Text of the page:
The records of the Sisterhood is Global Institute (SIGI) span the years from 1965 to 2005, with the bulk of the material documenting the Institute's activities and administration from 1980 to 2002. Through correspondence, administrative files, subject files, drafts of publications, newsletter, manuals, reports, photographs, videos, and sound recordings, the collection provides an in-depth record of the work and the organizational structure of SIGI from its inception in 1984 to its present activities at the beginning of the 21st century, and documents its efforts to discuss, debate, and act on a variety of women's issues around the world, including voting rights and political representation; reproductive rights; violence against women; education for women; and the socio-economic status of women. Subject files created by SIGI researchers provide additional materials on prostitution, rape, the status of women in developing countries and rural areas, the legal status of women, and the concept of human rights. In the 1990s particular emphasis was paid to women's issues in Muslim societies. Much of the Institute's role is an educational one, as evidenced by the many folders of manuals, newsletters, news alerts, workshops, and conferences on women's issues, including materials on two U.N. World Conferences on Women. The collection offers many documents relating to SIGI publications, including the book Sisterhood is Global; and editions in various languages of In Our Own Words, Safe and Secure, and Claiming Our Rights. In addition to documenting SIGI's activism on behalf of women, the collection also provides a record of the Institute's organizational structure and functioning; although there is very little from the earliest years, there are many records for the 1990s, particularly for the years 1999-2002, during Greta Hofmann Nemiroff's tenure as President. Other individuals whose active roles in the development of Sisterhood is Global Institute are documented through correspondence and writings include Marilyn Waring, Robin Morgan, and Tatiana Mamonova. Many smaller files of correspondence and writings from individual members offer a profile of SIGI's international constituency drawn from over 70 countries.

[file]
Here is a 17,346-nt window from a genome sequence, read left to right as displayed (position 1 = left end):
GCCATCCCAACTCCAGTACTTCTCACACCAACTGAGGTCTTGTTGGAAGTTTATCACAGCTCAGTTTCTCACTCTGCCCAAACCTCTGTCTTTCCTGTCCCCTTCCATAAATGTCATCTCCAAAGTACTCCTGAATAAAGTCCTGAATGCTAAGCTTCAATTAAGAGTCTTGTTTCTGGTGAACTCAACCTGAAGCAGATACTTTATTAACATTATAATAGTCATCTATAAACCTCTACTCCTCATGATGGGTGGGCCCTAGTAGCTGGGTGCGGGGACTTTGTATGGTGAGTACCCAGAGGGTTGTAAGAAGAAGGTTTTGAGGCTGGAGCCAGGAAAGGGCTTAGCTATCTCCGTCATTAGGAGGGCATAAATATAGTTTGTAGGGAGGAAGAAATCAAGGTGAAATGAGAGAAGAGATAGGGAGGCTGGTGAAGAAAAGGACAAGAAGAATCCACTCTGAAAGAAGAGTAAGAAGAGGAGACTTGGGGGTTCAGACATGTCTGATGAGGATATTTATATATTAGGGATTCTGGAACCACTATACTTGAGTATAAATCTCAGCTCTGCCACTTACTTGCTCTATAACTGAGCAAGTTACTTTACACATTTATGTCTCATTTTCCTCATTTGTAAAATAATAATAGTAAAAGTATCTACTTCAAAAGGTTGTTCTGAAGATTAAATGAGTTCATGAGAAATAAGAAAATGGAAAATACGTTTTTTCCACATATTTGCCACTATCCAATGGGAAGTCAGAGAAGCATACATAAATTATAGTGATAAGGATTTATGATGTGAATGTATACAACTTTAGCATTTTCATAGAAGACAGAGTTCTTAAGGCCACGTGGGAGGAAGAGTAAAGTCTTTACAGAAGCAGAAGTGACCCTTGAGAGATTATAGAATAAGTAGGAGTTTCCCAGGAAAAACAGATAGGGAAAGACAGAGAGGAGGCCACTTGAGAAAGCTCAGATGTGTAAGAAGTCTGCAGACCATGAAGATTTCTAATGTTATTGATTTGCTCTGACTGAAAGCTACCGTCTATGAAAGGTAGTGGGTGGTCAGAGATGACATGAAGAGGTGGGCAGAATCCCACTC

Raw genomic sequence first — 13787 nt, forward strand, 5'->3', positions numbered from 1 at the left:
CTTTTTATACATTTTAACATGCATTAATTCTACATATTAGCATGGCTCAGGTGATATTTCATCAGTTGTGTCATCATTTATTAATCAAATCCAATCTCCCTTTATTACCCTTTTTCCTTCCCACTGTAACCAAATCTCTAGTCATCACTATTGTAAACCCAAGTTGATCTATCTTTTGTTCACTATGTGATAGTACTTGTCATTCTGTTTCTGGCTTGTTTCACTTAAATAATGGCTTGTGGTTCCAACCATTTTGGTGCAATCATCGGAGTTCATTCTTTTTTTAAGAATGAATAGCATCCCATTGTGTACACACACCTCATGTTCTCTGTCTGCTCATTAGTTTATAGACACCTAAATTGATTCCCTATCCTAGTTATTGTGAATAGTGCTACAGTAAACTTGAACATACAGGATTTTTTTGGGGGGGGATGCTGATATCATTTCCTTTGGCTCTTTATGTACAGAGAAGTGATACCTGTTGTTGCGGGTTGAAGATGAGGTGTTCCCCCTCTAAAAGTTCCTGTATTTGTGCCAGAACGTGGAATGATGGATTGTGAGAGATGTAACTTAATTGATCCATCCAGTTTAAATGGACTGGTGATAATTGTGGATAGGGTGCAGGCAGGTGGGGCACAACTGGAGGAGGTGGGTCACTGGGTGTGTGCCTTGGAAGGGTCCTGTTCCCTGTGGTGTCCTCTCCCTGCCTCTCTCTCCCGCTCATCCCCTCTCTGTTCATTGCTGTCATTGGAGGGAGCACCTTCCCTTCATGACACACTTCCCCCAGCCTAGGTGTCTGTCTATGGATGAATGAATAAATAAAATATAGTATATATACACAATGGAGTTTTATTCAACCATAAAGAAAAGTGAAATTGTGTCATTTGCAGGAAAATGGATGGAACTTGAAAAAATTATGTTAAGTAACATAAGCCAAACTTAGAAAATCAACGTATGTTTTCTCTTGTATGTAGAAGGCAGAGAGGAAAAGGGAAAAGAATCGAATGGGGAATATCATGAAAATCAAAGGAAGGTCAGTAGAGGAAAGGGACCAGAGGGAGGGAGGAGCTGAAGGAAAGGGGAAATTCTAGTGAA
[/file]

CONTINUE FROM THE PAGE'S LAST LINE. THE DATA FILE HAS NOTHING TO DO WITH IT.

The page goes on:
One of the smallest folder groups, the Correspondence Series offers a sampling of routine requests and expressions of interest from individuals writing to the Sisterhood is Global Institute. Several folders house petitions and protest letters initiated by SIGI. There is also a group of exchanges related to the New Zealand "girlcott" organized in part by Marilyn Waring, president of SIGI at the time.